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From: John De Armond
Subject: Re: Voltage Stabilization Problem
Date: Tue, 14 Sep 1999 05:06:07 EDT

"Piotto, Bryan (EXCHANGE:CAR:CF11)" wrote:

> Some Definitions:

As long as we're defining things, let's get 'em right.

> Uninterruptable Power Supplies (UPS) - These give standby power in the case of
> power outages for short periods of time. They kick in to supply power to your
> appliance when the line voltage drops below some fixed value (~90 VAC) and
> provide a fixed output (~115 VAC). They do not change the line voltage even if
> it varies from 90 - 125 VAC. These won't do anything for darkroom applications.


Standby power supply.  Provides power to the load from a battery
during a power failure.  Consists typically of a 60 hz inverter, a
battery and a low capacity battery charger.  Under ordinary
conditions, line power is passed through unchanged, perhaps with
some surge suppression and filtering.  The inverter is off.  When
power begins to fail, circuitry detects the deviation from the sine
wave, starts the inverter and transfers the load to the inverter. 
This normally happens with computer standby power supplies within
half a cycle.  When the line power comes back up and is stable, the
load is transferred back to the line and the inverter stopped.  This
type would be applicable to enlarging provided: 

*) the equipment can withstand up to a cycle of power interruption. 
The exposure on the enlarger should not be affected by the brief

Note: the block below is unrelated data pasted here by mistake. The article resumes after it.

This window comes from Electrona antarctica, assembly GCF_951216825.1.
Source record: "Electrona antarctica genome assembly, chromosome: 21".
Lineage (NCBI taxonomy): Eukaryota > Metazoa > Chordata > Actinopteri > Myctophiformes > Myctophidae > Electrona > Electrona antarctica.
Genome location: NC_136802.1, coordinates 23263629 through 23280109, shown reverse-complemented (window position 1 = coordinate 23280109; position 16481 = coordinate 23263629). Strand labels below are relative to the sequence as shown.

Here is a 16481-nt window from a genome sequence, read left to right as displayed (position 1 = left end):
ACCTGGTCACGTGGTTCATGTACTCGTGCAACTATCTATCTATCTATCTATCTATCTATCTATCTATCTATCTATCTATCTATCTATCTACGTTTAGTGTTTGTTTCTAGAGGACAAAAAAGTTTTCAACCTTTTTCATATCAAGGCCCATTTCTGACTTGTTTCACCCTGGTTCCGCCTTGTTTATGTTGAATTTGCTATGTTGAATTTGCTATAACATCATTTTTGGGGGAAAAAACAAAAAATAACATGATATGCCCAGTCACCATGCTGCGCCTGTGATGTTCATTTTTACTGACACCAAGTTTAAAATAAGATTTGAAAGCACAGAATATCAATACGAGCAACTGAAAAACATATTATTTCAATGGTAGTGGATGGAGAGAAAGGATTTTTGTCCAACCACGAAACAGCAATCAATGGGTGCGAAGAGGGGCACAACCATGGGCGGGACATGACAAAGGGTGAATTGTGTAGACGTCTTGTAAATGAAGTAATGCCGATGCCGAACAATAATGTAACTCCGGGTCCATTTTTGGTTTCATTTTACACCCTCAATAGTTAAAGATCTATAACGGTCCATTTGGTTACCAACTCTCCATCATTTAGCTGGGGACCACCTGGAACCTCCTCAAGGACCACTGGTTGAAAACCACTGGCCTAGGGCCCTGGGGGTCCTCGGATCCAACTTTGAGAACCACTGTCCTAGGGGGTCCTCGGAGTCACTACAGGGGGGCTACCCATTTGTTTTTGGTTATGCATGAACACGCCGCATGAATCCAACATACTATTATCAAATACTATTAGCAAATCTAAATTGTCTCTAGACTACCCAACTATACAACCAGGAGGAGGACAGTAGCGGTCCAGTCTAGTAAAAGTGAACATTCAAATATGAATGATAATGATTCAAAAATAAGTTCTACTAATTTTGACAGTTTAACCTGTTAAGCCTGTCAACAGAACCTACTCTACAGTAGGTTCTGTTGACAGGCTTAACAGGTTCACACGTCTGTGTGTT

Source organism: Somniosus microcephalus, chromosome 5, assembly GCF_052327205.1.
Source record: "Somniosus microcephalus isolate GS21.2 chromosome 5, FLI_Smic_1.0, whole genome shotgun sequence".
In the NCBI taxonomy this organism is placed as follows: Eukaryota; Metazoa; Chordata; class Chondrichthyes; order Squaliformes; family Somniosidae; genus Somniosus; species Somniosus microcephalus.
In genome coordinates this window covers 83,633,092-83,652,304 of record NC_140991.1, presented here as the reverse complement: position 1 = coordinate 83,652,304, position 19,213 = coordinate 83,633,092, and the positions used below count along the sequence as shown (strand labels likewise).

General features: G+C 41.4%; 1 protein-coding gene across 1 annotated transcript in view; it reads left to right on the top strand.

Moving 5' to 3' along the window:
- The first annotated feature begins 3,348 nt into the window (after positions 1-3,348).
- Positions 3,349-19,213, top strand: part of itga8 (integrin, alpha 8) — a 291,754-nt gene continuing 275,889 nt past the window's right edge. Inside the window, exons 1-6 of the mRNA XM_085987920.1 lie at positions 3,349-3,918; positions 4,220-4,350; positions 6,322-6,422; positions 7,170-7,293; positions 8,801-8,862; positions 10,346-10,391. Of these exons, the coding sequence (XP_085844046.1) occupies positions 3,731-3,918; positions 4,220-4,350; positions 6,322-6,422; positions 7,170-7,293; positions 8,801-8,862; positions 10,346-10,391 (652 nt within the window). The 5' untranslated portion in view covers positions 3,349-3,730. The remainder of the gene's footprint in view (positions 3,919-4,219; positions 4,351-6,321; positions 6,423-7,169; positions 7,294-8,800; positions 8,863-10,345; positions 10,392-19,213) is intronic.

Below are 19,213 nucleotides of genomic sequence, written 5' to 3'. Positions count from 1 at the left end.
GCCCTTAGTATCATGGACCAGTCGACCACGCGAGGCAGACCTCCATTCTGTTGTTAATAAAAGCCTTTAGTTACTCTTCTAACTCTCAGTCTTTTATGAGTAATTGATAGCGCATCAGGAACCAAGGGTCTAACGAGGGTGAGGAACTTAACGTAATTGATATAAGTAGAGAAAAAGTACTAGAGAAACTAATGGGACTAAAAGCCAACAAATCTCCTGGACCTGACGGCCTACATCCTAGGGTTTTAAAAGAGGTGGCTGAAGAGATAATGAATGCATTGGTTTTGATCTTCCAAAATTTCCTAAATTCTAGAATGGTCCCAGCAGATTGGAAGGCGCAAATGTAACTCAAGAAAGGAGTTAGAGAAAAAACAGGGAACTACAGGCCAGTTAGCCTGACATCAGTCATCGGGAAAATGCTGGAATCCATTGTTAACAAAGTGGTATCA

flicker but electronic timers might not like the glitch.  

*) The inverter is adjusted to output the same voltage as the line. 
Or is capable of adapting to slowly varying line voltage.  Otherwise
the lamp intensity changes and the exposure is affected.

Uninteruptable power supply - Load is constantly powered by an
inverter operating at battery voltage (12 volts for small units to
250 volts or more for utility UPSs) A large line-operated power
supply is connected to the battery and inverter and is capable of
supplying enough DC to run the inverter at its full rated output
plus charge the battery.  When the line power fails, nothing happens
except that the power supply stops supplying DC.  The battery picks
up the load.  When the line comes back, the power supply picks up
the DC load from the battery and simultaneously begins charging the
battery.  Some more sophisticated UPSs include a separate fast
charger that will bring the battery up faster than the line-operated
power supply would.  Surges, dips, dropouts are all eliminated by
the process of converting to DC and then back to AC.  These devices
are perfect for the darkroom but are expensive, large and heavy.

> Line Conditioners - These filter out any spikes or high frequency noise from the
> line voltage but they won't stabilize voltage fluctuations.
> Voltage Stabilizers (sometimes called Power Conditioners) - These provide a
> constant output voltage (~120 VAC +/-1%) for input (line) fluctuations from 132
> - 96 VAC. These work well for darkroom applications but they don't come cheap.
> You will need 250 - 500 VA of capacity which could run you $300 - $800.

Two different kinds of voltage stabilizers: Ferroresonant and
switched tap.  Ferroresonant stabilizers (Sola is the most well
known brand) react instantly and are as good as a UPS for short
transients.  Switched tap transformer-based stabilizers (Tripplite
computer stabilizers with the multi-LED panel on the front) use a
voltage sensing circuit and a series of relays to change the taps on
a conventional transformer.  They do a good job of stabilizing the
voltage over the long term but would work poorly with an enlarger